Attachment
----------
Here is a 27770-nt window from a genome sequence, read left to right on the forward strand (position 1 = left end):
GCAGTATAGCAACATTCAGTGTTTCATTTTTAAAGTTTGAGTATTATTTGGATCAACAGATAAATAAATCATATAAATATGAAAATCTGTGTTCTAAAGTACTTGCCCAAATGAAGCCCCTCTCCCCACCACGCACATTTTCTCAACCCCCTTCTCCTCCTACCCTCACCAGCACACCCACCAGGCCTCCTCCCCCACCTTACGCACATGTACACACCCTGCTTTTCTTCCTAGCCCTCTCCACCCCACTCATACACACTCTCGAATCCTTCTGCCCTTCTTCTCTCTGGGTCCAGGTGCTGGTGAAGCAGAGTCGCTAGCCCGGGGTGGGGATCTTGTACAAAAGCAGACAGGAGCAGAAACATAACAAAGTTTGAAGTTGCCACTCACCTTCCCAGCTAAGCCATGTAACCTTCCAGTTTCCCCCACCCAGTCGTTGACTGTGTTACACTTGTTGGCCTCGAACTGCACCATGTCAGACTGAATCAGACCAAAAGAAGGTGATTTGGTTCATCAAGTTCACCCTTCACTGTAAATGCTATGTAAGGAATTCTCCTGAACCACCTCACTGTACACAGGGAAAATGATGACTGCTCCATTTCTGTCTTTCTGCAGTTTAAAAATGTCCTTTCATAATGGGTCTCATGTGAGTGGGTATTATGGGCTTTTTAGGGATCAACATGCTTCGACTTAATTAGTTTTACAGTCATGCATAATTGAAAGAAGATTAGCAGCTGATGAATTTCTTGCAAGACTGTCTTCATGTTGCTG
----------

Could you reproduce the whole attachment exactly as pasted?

Here is a 27770-nt window from a genome sequence, read left to right on the forward strand (position 1 = left end):
GCAGTATAGCAACATTCAGTGTTTCATTTTTAAAGTTTGAGTATTATTTGGATCAACAGATAAATAAATCATATAAATATGAAAATCTGTGTTCTAAAGTACTTGCCCAAATGAAGCCCCTCTCCCCACCACGCACATTTTCTCAACCCCCTTCTCCTCCTACCCTCACCAGCACACCCACCAGGCCTCCTCCCCCACCTTACGCACATGTACACACCCTGCTTTTCTTCCTAGCCCTCTCCACCCCACTCATACACACTCTCGAATCCTTCTGCCCTTCTTCTCTCTGGGTCCAGGTGCTGGTGAAGCAGAGTCGCTAGCCCGGGGTGGGGATCTTGTACAAAAGCAGACAGGAGCAGAAACATAACAAAGTTTGAAGTTGCCACTCACCTTCCCAGCTAAGCCATGTAACCTTCCAGTTTCCCCCACCCAGTCGTTGACTGTGTTACACTTGTTGGCCTCGAACTGCACCATGTCAGACTGAATCAGACCAAAAGAAGGTGATTTGGTTCATCAAGTTCACCCTTCACTGTAAATGCTATGTAAGGAATTCTCCTGAACCACCTCACTGTACACAGGGAAAATGATGACTGCTCCATTTCTGTCTTTCTGCAGTTTAAAAATGTCCTTTCATAATGGGTCTCATGTGAGTGGGTATTATGGGCTTTTTAGGGATCAACATGCTTCGACTTAATTAGTTTTACAGTCATGCATAATTGAAAGAAGATTAGCAGCTGATGAATTTCTTGCAAGACTGTCTTCATGTTGCTG